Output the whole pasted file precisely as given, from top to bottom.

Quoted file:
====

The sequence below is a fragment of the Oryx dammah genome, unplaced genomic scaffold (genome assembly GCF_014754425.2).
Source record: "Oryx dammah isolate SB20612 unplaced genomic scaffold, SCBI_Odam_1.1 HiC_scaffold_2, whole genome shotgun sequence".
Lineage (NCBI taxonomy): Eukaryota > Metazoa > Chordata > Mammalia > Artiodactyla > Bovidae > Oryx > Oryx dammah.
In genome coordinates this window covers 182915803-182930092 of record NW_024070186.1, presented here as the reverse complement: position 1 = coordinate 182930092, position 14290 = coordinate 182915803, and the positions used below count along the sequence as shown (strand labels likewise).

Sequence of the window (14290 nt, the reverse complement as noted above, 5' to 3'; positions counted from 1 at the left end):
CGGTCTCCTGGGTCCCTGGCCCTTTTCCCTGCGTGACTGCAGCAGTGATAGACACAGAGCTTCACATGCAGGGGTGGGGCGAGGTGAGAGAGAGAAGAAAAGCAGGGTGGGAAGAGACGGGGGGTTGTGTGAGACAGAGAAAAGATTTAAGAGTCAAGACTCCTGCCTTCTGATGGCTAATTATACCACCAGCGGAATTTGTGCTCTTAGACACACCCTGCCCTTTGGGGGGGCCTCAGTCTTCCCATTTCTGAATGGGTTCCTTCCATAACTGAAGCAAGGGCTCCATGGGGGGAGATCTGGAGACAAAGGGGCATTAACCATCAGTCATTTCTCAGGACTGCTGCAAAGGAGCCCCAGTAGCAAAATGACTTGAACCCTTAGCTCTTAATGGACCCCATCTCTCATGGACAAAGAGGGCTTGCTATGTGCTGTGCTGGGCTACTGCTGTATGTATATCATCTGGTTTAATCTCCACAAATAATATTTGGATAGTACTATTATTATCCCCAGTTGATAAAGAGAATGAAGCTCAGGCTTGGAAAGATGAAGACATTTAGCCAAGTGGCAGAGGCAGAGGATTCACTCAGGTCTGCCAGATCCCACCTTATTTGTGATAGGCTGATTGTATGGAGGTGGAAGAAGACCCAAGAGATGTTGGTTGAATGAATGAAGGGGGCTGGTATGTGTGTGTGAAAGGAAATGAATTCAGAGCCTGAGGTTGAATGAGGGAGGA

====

The sequence below is a fragment of the Oryx dammah genome, unplaced genomic scaffold (genome assembly GCF_014754425.2).
Source record: "Oryx dammah isolate SB20612 unplaced genomic scaffold, SCBI_Odam_1.1 HiC_scaffold_2, whole genome shotgun sequence".
Lineage (NCBI taxonomy): Eukaryota > Metazoa > Chordata > Mammalia > Artiodactyla > Bovidae > Oryx > Oryx dammah.
In genome coordinates this window covers 182915803-182930092 of record NW_024070186.1, presented here as the reverse complement: position 1 = coordinate 182930092, position 14290 = coordinate 182915803, and the positions used below count along the sequence as shown (strand labels likewise).

Sequence of the window (14290 nt, the reverse complement as noted above, 5' to 3'; positions counted from 1 at the left end):
CGGTCTCCTGGGTCCCTGGCCCTTTTCCCTGCGTGACTGCAGCAGTGATAGACACAGAGCTTCACATGCAGGGGTGGGGCGAGGTGAGAGAGAGAAGAAAAGCAGGGTGGGAAGAGACGGGGGGTTGTGTGAGACAGAGAAAAGATTTAAGAGTCAAGACTCCTGCCTTCTGATGGCTAATTATACCACCAGCGGAATTTGTGCTCTTAGACACACCCTGCCCTTTGGGGGGGCCTCAGTCTTCCCATTTCTGAATGGGTTCCTTCCATAACTGAAGCAAGGGCTCCATGGGGGGAGATCTGGAGACAAAGGGGCATTAACCATCAGTCATTTCTCAGGACTGCTGCAAAGGAGCCCCAGTAGCAAAATGACTTGAACCCTTAGCTCTTAATGGACCCCATCTCTCATGGACAAAGAGGGCTTGCTATGTGCTGTGCTGGGCTACTGCTGTATGTATATCATCTGGTTTAATCTCCACAAATAATATTTGGATAGTACTATTATTATCCCCAGTTGATAAAGAGAATGAAGCTCAGGCTTGGAAAGATGAAGACATTTAGCCAAGTGGCAGAGGCAGAGGATTCACTCAGGTCTGCCAGATCCCACCTTATTTGTGATAGGCTGATTGTATGGAGGTGGAAGAAGACCCAAGAGATGTTGGTTGAATGAATGAAGGGGGCTGGTATGTGTGTGTGAAAGGAAATGAATTCAGAGCCTGAGGTTGAATGAGGGAGGA